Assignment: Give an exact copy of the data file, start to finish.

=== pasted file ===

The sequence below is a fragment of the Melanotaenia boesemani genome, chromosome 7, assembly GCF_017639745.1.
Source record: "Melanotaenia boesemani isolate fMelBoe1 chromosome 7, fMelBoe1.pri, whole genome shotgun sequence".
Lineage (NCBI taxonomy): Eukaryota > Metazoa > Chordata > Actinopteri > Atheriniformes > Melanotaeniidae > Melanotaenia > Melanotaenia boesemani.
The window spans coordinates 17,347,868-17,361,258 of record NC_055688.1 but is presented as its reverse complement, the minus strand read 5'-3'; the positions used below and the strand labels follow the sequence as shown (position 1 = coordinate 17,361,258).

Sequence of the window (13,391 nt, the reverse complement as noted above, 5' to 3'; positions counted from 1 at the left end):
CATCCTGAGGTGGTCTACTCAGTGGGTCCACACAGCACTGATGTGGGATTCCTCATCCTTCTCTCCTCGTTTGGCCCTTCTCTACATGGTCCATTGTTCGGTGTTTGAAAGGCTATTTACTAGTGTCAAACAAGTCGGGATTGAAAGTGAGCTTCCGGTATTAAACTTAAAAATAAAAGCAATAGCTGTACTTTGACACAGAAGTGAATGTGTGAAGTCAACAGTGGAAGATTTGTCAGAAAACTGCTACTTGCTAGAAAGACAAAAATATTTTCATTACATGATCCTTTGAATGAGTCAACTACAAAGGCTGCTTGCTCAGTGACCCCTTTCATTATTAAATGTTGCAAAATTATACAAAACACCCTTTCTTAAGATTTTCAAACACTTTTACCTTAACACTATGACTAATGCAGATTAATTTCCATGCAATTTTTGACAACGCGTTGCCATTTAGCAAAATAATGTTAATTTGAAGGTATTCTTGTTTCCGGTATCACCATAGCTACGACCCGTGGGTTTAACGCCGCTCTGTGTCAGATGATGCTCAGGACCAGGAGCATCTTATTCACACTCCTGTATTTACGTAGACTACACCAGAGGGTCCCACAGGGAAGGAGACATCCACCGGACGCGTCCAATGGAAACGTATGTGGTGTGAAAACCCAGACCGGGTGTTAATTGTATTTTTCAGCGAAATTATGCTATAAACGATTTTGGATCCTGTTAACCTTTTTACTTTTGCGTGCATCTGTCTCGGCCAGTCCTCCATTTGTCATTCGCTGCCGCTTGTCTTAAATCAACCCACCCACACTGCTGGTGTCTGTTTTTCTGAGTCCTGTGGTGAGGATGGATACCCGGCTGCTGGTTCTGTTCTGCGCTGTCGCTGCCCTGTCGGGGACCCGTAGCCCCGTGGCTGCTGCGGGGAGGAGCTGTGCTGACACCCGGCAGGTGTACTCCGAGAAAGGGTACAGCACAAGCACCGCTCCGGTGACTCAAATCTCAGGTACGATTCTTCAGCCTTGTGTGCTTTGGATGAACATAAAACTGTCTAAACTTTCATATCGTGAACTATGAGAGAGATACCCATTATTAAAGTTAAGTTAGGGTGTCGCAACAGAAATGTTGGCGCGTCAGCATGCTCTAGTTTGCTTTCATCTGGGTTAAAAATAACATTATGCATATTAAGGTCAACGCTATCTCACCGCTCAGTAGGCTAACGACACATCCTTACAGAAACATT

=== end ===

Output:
The sequence below is a fragment of the Melanotaenia boesemani genome, chromosome 7, assembly GCF_017639745.1.
Source record: "Melanotaenia boesemani isolate fMelBoe1 chromosome 7, fMelBoe1.pri, whole genome shotgun sequence".
Lineage (NCBI taxonomy): Eukaryota > Metazoa > Chordata > Actinopteri > Atheriniformes > Melanotaeniidae > Melanotaenia > Melanotaenia boesemani.
The window spans coordinates 17,347,868-17,361,258 of record NC_055688.1 but is presented as its reverse complement, the minus strand read 5'-3'; the positions used below and the strand labels follow the sequence as shown (position 1 = coordinate 17,361,258).

Sequence of the window (13,391 nt, the reverse complement as noted above, 5' to 3'; positions counted from 1 at the left end):
CATCCTGAGGTGGTCTACTCAGTGGGTCCACACAGCACTGATGTGGGATTCCTCATCCTTCTCTCCTCGTTTGGCCCTTCTCTACATGGTCCATTGTTCGGTGTTTGAAAGGCTATTTACTAGTGTCAAACAAGTCGGGATTGAAAGTGAGCTTCCGGTATTAAACTTAAAAATAAAAGCAATAGCTGTACTTTGACACAGAAGTGAATGTGTGAAGTCAACAGTGGAAGATTTGTCAGAAAACTGCTACTTGCTAGAAAGACAAAAATATTTTCATTACATGATCCTTTGAATGAGTCAACTACAAAGGCTGCTTGCTCAGTGACCCCTTTCATTATTAAATGTTGCAAAATTATACAAAACACCCTTTCTTAAGATTTTCAAACACTTTTACCTTAACACTATGACTAATGCAGATTAATTTCCATGCAATTTTTGACAACGCGTTGCCATTTAGCAAAATAATGTTAATTTGAAGGTATTCTTGTTTCCGGTATCACCATAGCTACGACCCGTGGGTTTAACGCCGCTCTGTGTCAGATGATGCTCAGGACCAGGAGCATCTTATTCACACTCCTGTATTTACGTAGACTACACCAGAGGGTCCCACAGGGAAGGAGACATCCACCGGACGCGTCCAATGGAAACGTATGTGGTGTGAAAACCCAGACCGGGTGTTAATTGTATTTTTCAGCGAAATTATGCTATAAACGATTTTGGATCCTGTTAACCTTTTTACTTTTGCGTGCATCTGTCTCGGCCAGTCCTCCATTTGTCATTCGCTGCCGCTTGTCTTAAATCAACCCACCCACACTGCTGGTGTCTGTTTTTCTGAGTCCTGTGGTGAGGATGGATACCCGGCTGCTGGTTCTGTTCTGCGCTGTCGCTGCCCTGTCGGGGACCCGTAGCCCCGTGGCTGCTGCGGGGAGGAGCTGTGCTGACACCCGGCAGGTGTACTCCGAGAAAGGGTACAGCACAAGCACCGCTCCGGTGACTCAAATCTCAGGTACGATTCTTCAGCCTTGTGTGCTTTGGATGAACATAAAACTGTCTAAACTTTCATATCGTGAACTATGAGAGAGATACCCATTATTAAAGTTAAGTTAGGGTGTCGCAACAGAAATGTTGGCGCGTCAGCATGCTCTAGTTTGCTTTCATCTGGGTTAAAAATAACATTATGCATATTAAGGTCAACGCTATCTCACCGCTCAGTAGGCTAACGACACATCCTTACAGAAACATT